“How is diabetes different for women than it is for men? Diabetes increases the risk of heart disease (the most common diabetes complication) by about four times in women but only about two times in men, and women have worse outcomes after a heart attack. Women are also at higher risk of other diabetes-related complications such as blindness, kidney disease, and depression.
Not only is diabetes different for women, it’s different among women—African American, Hispanic/Latina, American Indian/Alaska Native, and Asian/Pacific Islander women are more likely to have diabetes than white women.” — CDC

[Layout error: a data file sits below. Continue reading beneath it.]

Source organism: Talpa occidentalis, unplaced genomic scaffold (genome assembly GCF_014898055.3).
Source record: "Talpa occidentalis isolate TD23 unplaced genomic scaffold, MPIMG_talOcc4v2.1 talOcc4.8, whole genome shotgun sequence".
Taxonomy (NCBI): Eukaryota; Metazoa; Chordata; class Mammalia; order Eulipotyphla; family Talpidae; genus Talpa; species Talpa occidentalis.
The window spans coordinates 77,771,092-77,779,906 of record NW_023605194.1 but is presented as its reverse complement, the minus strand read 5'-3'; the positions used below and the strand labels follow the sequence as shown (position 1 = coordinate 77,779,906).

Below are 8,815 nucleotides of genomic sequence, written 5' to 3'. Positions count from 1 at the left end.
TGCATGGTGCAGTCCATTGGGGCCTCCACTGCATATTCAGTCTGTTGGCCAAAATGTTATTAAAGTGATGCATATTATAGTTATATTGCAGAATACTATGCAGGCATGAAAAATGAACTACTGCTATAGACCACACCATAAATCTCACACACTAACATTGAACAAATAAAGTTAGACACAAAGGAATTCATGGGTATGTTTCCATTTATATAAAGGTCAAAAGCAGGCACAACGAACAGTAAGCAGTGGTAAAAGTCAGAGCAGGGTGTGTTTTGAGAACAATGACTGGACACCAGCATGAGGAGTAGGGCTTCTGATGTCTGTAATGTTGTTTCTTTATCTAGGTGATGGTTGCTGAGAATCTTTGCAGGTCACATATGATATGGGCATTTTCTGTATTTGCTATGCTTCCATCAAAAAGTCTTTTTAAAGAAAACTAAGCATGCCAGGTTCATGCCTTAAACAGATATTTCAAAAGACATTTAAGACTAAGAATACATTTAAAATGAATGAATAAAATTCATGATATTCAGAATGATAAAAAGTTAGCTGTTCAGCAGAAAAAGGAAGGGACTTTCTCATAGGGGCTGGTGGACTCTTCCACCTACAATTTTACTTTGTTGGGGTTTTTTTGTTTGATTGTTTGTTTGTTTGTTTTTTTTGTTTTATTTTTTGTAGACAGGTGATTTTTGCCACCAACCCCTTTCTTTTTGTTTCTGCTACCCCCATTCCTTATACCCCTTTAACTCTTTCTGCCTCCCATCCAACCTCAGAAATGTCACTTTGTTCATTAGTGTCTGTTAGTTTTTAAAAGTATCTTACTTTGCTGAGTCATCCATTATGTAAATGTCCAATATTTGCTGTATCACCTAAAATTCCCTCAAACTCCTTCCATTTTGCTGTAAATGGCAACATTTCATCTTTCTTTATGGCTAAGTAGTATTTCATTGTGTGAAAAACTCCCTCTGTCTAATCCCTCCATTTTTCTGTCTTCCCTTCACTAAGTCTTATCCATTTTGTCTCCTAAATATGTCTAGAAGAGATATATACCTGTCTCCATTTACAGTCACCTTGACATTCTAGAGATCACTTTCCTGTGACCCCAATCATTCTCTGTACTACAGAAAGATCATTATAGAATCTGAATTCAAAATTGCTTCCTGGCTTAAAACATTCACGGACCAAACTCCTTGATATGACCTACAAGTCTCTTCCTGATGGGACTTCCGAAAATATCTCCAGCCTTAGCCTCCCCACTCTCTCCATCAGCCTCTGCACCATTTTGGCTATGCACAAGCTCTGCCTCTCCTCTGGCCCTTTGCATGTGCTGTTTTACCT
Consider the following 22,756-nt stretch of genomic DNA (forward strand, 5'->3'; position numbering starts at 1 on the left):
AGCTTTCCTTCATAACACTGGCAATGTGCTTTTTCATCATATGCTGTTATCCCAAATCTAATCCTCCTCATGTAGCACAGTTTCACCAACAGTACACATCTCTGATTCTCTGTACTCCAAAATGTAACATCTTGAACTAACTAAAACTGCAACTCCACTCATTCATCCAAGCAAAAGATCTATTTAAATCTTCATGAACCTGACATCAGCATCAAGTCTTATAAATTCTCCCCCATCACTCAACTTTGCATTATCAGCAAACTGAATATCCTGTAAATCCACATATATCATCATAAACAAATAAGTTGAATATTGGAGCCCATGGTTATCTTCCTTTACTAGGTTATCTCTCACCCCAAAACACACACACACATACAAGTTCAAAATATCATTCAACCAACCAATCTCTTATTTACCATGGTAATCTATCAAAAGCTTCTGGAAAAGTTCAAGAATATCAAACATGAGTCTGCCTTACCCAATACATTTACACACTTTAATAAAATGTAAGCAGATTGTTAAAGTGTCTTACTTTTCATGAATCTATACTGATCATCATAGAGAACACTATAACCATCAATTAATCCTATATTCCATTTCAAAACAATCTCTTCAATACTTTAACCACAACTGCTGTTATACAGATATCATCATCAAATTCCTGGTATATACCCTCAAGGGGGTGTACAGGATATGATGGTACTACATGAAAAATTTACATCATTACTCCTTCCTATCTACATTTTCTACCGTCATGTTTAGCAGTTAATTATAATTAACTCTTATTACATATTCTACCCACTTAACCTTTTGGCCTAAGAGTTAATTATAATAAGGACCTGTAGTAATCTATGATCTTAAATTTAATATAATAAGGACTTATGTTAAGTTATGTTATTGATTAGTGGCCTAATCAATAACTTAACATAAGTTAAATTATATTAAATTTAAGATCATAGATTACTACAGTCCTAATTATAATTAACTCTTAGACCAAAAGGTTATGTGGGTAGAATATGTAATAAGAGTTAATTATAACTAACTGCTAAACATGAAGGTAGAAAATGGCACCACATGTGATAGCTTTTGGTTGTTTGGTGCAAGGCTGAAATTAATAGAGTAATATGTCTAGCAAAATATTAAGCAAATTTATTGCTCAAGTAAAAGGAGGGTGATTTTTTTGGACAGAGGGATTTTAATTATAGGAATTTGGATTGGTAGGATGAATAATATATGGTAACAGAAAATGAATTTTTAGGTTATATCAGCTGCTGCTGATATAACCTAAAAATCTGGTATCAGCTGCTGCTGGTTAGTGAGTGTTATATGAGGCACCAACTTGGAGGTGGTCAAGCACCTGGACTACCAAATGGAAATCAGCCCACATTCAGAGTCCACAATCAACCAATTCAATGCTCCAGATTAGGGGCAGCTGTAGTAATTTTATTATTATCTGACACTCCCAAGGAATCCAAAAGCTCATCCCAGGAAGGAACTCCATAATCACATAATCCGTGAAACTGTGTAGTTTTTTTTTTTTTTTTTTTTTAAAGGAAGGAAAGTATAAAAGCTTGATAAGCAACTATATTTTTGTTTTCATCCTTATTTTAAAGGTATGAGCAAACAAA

Diabetes and Women – Centers for Disease Control and Prevention (CDC)
Diabetes – World Health Organization (WHO)
How Diabetes Affects Women Differently Than Men – Obstetricians & Gynecologists, P.C.
Menstruation Linked to Underdiagnosis of Type 2 Diabetes? – Medscape
Diabetes – American Stroke Association
Diabetes – U.S. Department of Health and Human Services OASH | Office on Women’s Health
Women and Diabetes – Food and Drug Admiinistration.gov (FDA)
Diabetes and Heart Disease in Women – Johns Hopkins Medicine
Three ways diabetes is different for women – Oregon Health & Science University (OHSU) – Center for Women’s Health
Diabetes and Women – The American College of Obstetricians and Gynecologists (ACOG)
Early Signs of Diabetes in Women – Hackensack Meridian Health